• In Tropico 2: Pirate Cove, building a graveyard on your island lets you resurrect dead pirates as skeletons that will haul cargo for you. Hauling is normally done by unpaid captives, so while skeleton haulers don't save you money on wages (and in fact even cost money in the short-term since you have to pay for each resurrection), they're still much more efficient long-term since skeletons never have to take breaks to eat or sleep, and it also frees up your unskilled captives to be reassigned to other jobs on the island such as farming and mining.
  • The Scourge faction in Warcraft III is entirely comprised of different types of The Undead, so it is an example of both The Necrocracy and this trope, as their basic worker units are ghouls that are only good for harvesting lumber.
  • Inverted in the World of Warcraft expansion Wrath of the Lich King, in which you see the necromancers and various undead forcing living slaves to mine the ore saronite. It's played straight in other areas of Icecrown, such as a mining operation near the Shadow Vault.

  • In the "First Generation Ninja American" arc of The Adventures of Dr. McNinja, a young Dr. McNinja is taken on his first hit by his grandfather and finds their target using a literal skeleton crew to excavate a cave deep below a pizza parlor.
  • In Dan and Mab's Furry Adventures, Lorenda mentions that the undead were once mindless slaves, especially to demon clans. When Dark Pegasus tried to animate them into his personal army for a Zombie Apocalypse, the undead gained sapience and personalities, and rebelled against their summoner. Lorenda further notes that many households simply destroyed their undead servants, since they couldn't be bothered to re-educate "ornamental furniture."
  • In The Order of the Stick, when Celia disguises herself as an evil fiendish necromancer to get past some hobgoblin guards, one of the guards gets suspicious that she hasn't raised a zombie to pull her cart for her; such a basic use of dark power to save yourself some manual labor is expected as a matter of course. His prudence gets him killed.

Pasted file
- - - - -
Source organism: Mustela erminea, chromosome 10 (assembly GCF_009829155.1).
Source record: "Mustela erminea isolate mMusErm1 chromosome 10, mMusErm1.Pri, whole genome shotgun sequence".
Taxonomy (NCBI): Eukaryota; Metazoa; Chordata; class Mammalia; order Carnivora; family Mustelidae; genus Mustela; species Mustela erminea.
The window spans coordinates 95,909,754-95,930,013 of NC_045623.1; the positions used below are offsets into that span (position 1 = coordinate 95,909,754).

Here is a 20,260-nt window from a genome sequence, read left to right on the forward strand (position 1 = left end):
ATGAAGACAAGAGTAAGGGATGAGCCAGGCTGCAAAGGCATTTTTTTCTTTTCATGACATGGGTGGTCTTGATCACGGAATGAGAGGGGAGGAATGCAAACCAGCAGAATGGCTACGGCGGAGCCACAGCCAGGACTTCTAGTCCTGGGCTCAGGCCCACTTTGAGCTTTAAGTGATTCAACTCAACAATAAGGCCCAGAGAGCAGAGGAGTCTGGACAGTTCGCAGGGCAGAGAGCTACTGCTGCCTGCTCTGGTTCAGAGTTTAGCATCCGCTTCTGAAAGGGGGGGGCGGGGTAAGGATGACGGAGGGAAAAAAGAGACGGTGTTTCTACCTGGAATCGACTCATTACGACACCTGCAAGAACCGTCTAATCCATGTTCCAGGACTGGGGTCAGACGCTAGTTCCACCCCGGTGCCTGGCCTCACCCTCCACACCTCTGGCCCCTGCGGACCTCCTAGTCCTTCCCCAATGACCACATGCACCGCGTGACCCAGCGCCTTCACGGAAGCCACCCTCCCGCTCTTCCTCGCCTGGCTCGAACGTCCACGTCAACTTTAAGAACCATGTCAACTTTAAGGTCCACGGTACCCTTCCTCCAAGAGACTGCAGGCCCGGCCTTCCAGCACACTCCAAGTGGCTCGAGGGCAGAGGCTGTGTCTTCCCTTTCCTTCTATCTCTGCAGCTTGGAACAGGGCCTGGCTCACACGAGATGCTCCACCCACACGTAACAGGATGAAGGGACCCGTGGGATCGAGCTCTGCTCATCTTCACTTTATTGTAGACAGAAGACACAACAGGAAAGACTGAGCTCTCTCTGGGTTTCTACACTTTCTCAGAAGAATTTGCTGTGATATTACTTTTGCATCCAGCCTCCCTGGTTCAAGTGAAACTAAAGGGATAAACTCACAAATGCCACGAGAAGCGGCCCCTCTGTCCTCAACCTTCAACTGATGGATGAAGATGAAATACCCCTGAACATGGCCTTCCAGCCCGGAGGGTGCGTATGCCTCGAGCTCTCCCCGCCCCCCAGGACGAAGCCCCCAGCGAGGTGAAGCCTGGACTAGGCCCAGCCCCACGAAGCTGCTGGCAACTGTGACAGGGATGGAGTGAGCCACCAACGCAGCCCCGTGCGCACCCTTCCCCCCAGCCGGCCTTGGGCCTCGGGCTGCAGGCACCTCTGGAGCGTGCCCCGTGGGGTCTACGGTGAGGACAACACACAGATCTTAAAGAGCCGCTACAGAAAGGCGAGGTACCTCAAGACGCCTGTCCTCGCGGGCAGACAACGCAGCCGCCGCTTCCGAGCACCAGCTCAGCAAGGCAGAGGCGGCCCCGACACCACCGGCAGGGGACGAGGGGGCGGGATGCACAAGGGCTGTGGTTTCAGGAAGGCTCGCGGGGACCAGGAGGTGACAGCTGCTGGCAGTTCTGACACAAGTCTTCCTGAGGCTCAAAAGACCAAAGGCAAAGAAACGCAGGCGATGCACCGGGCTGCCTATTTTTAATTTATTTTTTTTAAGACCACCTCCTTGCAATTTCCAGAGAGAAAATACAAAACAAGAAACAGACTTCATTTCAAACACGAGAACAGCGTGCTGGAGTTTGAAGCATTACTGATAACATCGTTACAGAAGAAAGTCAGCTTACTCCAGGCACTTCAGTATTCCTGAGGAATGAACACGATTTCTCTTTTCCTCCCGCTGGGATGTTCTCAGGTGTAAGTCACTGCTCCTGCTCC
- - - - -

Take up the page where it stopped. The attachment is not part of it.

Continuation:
• In Sluggy Freelance, the heroes force Zombie Head On a Stick to do mundane tasks for them like pick up an object five feel away. Interestingly, before becoming Zombie Head On a Stick, Jane was an intelligent (albeit evil and insane) zombie that worked in a fast food zombie-themed restaurant of her own free will. The heroes are able to change her personality and make her a prop they can use for stuff by starving her of flesh.
  • In Unsounded, zombies are called 'plods' and commonly used as cheap labor, though care must be taken with them since they have a zombie's usual Horror Hunger. Duane, one of the protagonists, is unusual in the fact that he is actually a revenant rather than a zombie, keeping his mind and magic skills. We later see that he reverts to the state of a plod at night, and the consequences of Sette not keeping control of him during that time.
  • The Weekly Roll:
    • Torvald the dwarf necromancer made deals with other dwarves, paying them in exchange for raising their bodies as undead (once they died of natural causes) and renting them out as tireless laborers. He was kicked out of his clan, not because of what he did, but because he didn't pay taxes on it.
    • Later, his undead actually do form a trade union.

  • 4chan: The Millennial King, a benevolent necrocrat imagined by /tg/, uses this as the foundation of the labour force. Mindless undead act as menial labour and reserve troops, leaving the living to enjoy skilled trades and the arts.
  • In SCP Foundation, SCP-1700 ("Debtshop") is an anomalous textile factory that reanimate people who died while wearing their scarves. The zombies created by SCP-1700 are forced to act as slave labor, creating more of the SCP-1700-A (magical yellow scarves) that animated them.

    Western Animation 
  • Scruffy the Janitor is killed in one episode of Futurama, but is seen again later with no explanation. In an even later episode, he's mentioned to be a zombie.
    Hermes: There'll be no promotions unless somebody dies. And, even then, only if we can bring 'em back as a zombie like Scruffy.
    Scruffy: Life and death are a seamless continuum.
  • In season 2 of He-Man and the Masters of the Universe (2021), Skeletor sought the Sigil of Hssss so he could raise an undead army of Snake Men at his command. Season 3 reveals that he wanted the snakes not just for an army, but for a work force that can scour all of Eternia to find the tomb of King Grayskull so that the ghost of Skeletor can use Grayskull's remains in a ritual to bring himself back to life with greater power than ever before.
  • The Life and Times of Juniper Lee has a mummy named Skeeter Khomeingeit raising zombies so he can use them as a work force for his fast food chains in his debut episode.
  • Moville Mysteries: At the end of "The Novelty Kid", Norman is turned into a "Zombie Slave Boy" as a punishment for his greed.
  • One episode of Stroker and Hoop has the duo discover a line of Valentine's day teddy bears were being created by people turned into Voodoo Zombies for cheap labor. The problem, and the reason they were discovered, is that some of the workers kept turning some of the teddy bears into Voodoo Dolls.

Alternative Title(s): Undead Labourers